The Netherlands is considering the radical program of cutting livestock down by 30 percent. The country plans to initiate this by forcing farmers to sell their lands and emission rights to the state.
What is this new proposal the Netherlands is proposing?
Civil services at Netherlands finance and agriculture ministry came up with a new idea to reduce livestock numbers by almost a third of its population. The EU’s biggest meat exporter and livestock industry is th home to over 100 million cattle, pigs, and chickens. After all, it has an average density of 2372 poultry, 298 pigs, 93 cattle, and 14 goats per kilometer square as of 2018. The same area houses 414 people.
The radical proposes livestock numbers to be slashed by 30 percent by ordering farmers to sell their land and emission rights to the state. “We are a relatively small country with a lot of inhabitants, industry, transport, and agriculture, so we are reaching the limits of what nature can take,” said Rudis Buis, a spokesperson for the ministry of agriculture. “There is a high level of urgency for us to tackle the nitrogen compounds problem. This means that shortly, choices must be made,” added Buis.
What is the reason behind this radical plan?
The radical proposal comes at a time when the country is battling a ‘nitrogen crisis.’ The Netherlands is battling an intense climate crisis due to an excess of nitrogen emissions. The proposal stems from the concern that livestock produces manure, which releases ammonia, a nitrogen compound when mixed with urine. Moreover, the ammonia can get into water bodies which damages natural habitats. Additionally, nitrogen leads to oxygen depletion in the water surface due to algae buildup. Moreover, a study published in Elsevier states that livestock production can lead to an increase in groundwater nitrate pollution.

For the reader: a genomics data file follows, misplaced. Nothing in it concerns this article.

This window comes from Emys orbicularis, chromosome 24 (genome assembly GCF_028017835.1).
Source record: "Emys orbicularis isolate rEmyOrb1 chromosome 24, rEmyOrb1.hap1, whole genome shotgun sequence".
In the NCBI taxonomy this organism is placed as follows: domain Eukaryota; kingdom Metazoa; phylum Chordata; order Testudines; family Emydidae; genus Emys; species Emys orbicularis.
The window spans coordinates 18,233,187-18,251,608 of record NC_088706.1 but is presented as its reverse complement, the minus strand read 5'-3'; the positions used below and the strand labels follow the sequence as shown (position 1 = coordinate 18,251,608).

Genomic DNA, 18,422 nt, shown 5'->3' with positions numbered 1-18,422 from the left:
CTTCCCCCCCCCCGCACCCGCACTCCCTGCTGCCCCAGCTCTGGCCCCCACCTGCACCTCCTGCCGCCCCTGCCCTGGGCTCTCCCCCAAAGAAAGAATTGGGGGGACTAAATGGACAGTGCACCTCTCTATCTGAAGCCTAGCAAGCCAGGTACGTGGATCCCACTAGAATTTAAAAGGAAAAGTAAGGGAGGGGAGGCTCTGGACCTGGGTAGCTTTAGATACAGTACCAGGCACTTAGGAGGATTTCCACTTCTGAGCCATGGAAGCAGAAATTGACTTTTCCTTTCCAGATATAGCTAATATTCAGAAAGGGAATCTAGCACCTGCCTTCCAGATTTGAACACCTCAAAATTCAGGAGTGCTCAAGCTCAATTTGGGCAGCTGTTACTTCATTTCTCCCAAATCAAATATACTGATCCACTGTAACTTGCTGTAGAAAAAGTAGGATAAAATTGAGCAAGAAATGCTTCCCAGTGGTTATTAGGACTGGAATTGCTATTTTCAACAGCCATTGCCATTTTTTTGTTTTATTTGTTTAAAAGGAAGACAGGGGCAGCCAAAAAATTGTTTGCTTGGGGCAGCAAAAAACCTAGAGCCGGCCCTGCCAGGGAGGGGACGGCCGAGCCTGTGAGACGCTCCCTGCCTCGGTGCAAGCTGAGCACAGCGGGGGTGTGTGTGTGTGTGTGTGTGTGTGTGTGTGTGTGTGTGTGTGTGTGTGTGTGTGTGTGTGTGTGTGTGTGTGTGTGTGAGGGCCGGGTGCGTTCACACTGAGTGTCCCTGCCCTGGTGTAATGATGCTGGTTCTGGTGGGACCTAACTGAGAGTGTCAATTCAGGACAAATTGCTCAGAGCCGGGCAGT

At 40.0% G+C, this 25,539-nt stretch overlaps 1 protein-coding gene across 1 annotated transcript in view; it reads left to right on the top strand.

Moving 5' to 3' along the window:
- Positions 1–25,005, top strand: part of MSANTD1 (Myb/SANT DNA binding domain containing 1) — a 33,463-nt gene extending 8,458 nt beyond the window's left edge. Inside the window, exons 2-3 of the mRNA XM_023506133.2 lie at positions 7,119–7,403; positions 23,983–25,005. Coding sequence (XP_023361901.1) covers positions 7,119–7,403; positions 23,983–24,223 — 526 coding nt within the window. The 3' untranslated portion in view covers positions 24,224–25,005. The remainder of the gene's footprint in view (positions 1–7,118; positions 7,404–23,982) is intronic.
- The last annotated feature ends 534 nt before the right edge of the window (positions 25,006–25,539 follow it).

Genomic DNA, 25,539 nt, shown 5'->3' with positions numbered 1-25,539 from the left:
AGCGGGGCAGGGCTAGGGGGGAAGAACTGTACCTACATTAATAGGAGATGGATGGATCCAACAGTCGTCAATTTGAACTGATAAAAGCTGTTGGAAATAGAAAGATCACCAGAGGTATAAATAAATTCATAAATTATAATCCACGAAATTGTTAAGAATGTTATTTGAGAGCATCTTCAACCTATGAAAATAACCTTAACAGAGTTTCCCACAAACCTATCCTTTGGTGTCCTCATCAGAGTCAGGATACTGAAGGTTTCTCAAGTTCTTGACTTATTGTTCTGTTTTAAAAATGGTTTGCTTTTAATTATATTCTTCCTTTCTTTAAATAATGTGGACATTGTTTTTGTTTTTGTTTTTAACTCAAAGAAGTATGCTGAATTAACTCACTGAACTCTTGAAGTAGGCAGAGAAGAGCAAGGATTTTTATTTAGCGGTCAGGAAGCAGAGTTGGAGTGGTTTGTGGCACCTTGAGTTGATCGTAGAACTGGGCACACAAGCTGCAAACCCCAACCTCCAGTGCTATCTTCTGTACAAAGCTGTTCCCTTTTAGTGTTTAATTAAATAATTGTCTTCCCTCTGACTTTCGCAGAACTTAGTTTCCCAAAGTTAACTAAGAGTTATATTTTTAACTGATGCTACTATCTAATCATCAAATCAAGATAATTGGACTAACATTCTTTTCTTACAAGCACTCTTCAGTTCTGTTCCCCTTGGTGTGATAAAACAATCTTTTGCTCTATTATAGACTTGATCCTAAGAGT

“In addition to the unwanted impacts upon soil functioning, nitrogen in the soil, which is largely attributable to livestock production, leaches to groundwater mainly in the form of nitrate (NO3−)…In 2012-2015 this led to exceedance of the standard (50 mg nitrate/L) in 47% in the sandy soil region, 8% in the clay region, 60% of the farms in the loess region, and none of the farms in the peat region. The exceedance of standards influences drinking water production and surface water quality. The percentage of farms with exceedance of the standard was different specifically on dairy farms,” states the paper.
Here’s the general reaction to the proposal
Farming groups around the country are against the proposal. As a form of protest, they are blocking roads with tractors. However, environmentalists welcome the plan as a positive stem for cutting down nitrogen emissions. “It’s a land grab from the government which does not fit with good governance. The other reason is very practical: expropriation takes five to seven years before you have results. And in many cases longer. We don’t have this time, and it is of course far more expensive,” said Wystse Sonnema. Sonnema is the public affairs head at Netherlands Agricultural and Horticultural Organization (LTO).
“In the Netherlands, there is already a contraction of 3% a year in the agricultural sector. Many farmers have nobody to hand on to, and it is predicted that in 10 to 15 years, 40% to 50% will have stopped anyway. Plans for forced expropriation … are disastrous for support and trust in government,” expressed Drek Boswiji, an agriculture spokesman for Christian Democratic Appeal. He believes this expropriation can be destructive. Moreover, the Forum for Democracy vetoes the law and, the LTO stated it as unachievable for 2035.
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